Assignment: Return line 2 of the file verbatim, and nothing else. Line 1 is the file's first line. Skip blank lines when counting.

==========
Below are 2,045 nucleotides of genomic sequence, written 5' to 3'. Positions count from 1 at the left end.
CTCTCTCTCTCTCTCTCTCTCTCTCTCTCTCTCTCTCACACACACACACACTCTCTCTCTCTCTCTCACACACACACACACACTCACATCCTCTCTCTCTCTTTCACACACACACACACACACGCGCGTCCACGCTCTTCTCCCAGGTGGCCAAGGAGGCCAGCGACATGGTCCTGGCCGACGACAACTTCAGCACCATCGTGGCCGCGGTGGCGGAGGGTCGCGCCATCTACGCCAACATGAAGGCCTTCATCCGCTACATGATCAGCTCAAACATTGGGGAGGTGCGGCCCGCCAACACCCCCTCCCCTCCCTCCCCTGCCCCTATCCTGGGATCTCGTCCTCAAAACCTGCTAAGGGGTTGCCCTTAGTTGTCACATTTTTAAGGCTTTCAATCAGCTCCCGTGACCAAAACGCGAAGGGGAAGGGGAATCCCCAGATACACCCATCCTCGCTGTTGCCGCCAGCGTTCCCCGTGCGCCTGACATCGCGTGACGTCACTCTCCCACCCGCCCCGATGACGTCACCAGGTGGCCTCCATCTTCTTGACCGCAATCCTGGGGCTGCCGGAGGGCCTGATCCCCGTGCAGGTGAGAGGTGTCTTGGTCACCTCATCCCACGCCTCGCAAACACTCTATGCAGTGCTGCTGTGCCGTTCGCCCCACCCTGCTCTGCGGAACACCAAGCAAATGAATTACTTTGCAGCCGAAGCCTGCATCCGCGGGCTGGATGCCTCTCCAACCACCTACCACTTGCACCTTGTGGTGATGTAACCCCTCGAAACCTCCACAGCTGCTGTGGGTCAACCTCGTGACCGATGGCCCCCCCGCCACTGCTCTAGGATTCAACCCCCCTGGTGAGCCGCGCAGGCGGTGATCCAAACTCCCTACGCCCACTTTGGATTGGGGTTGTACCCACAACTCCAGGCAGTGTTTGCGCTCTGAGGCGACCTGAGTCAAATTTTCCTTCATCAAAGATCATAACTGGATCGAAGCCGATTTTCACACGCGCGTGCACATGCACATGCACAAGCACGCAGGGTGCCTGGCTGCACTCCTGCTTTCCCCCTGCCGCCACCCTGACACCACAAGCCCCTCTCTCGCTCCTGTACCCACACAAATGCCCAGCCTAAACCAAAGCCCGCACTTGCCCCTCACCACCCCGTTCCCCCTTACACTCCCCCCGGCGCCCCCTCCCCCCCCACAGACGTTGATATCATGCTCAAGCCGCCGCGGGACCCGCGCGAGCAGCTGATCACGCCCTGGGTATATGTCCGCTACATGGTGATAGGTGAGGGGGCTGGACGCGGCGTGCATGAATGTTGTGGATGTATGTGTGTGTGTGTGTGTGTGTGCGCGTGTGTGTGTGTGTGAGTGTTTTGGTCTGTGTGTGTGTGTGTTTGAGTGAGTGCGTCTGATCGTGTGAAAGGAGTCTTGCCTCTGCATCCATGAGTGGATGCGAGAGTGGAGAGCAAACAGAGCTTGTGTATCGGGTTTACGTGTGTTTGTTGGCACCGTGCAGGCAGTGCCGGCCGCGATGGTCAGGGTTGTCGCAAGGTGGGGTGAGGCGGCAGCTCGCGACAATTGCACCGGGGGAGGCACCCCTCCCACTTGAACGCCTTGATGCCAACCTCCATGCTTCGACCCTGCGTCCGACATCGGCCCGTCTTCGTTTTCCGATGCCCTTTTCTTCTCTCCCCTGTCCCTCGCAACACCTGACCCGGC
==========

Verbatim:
CTCTCTCTCTCTCTCTCTCTCTCTCTCTCTCTCTCTCACACACACACACACTCTCTCTCTCTCTCTCACACACACACACACACTCACATCCTCTCTCTCTCTTTCACACACACACACACACACGCGCGTCCACGCTCTTCTCCCAGGTGGCCAAGGAGGCCAGCGACATGGTCCTGGCCGACGACAACTTCAGCACCATCGTGGCCGCGGTGGCGGAGGGTCGCGCCATCTACGCCAACATGAAGGCCTTCATCCGCTACATGATCAGCTCAAACATTGGGGAGGTGCGGCCCGCCAACACCCCCTCCCCTCCCTCCCCTGCCCCTATCCTGGGATCTCGTCCTCAAAACCTGCTAAGGGGTTGCCCTTAGTTGTCACATTTTTAAGGCTTTCAATCAGCTCCCGTGACCAAAACGCGAAGGGGAAGGGGAATCCCCAGATACACCCATCCTCGCTGTTGCCGCCAGCGTTCCCCGTGCGCCTGACATCGCGTGACGTCACTCTCCCACCCGCCCCGATGACGTCACCAGGTGGCCTCCATCTTCTTGACCGCAATCCTGGGGCTGCCGGAGGGCCTGATCCCCGTGCAGGTGAGAGGTGTCTTGGTCACCTCATCCCACGCCTCGCAAACACTCTATGCAGTGCTGCTGTGCCGTTCGCCCCACCCTGCTCTGCGGAACACCAAGCAAATGAATTACTTTGCAGCCGAAGCCTGCATCCGCGGGCTGGATGCCTCTCCAACCACCTACCACTTGCACCTTGTGGTGATGTAACCCCTCGAAACCTCCACAGCTGCTGTGGGTCAACCTCGTGACCGATGGCCCCCCCGCCACTGCTCTAGGATTCAACCCCCCTGGTGAGCCGCGCAGGCGGTGATCCAAACTCCCTACGCCCACTTTGGATTGGGGTTGTACCCACAACTCCAGGCAGTGTTTGCGCTCTGAGGCGACCTGAGTCAAATTTTCCTTCATCAAAGATCATAACTGGATCGAAGCCGATTTTCACACGCGCGTGCACATGCACATGCACAAGCACGCAGGGTGCCTGGCTGCACTCCTGCTTTCCCCCTGCCGCCACCCTGACACCACAAGCCCCTCTCTCGCTCCTGTACCCACACAAATGCCCAGCCTAAACCAAAGCCCGCACTTGCCCCTCACCACCCCGTTCCCCCTTACACTCCCCCCGGCGCCCCCTCCCCCCCCACAGACGTTGATATCATGCTCAAGCCGCCGCGGGACCCGCGCGAGCAGCTGATCACGCCCTGGGTATATGTCCGCTACATGGTGATAGGTGAGGGGGCTGGACGCGGCGTGCATGAATGTTGTGGATGTATGTGTGTGTGTGTGTGTGTGTGCGCGTGTGTGTGTGTGTGAGTGTTTTGGTCTGTGTGTGTGTGTGTTTGAGTGAGTGCGTCTGATCGTGTGAAAGGAGTCTTGCCTCTGCATCCATGAGTGGATGCGAGAGTGGAGAGCAAACAGAGCTTGTGTATCGGGTTTACGTGTGTTTGTTGGCACCGTGCAGGCAGTGCCGGCCGCGATGGTCAGGGTTGTCGCAAGGTGGGGTGAGGCGGCAGCTCGCGACAATTGCACCGGGGGAGGCACCCCTCCCACTTGAACGCCTTGATGCCAACCTCCATGCTTCGACCCTGCGTCCGACATCGGCCCGTCTTCGTTTTCCGATGCCCTTTTCTTCTCTCCCCTGTCCCTCGCAACACCTGACCCGGC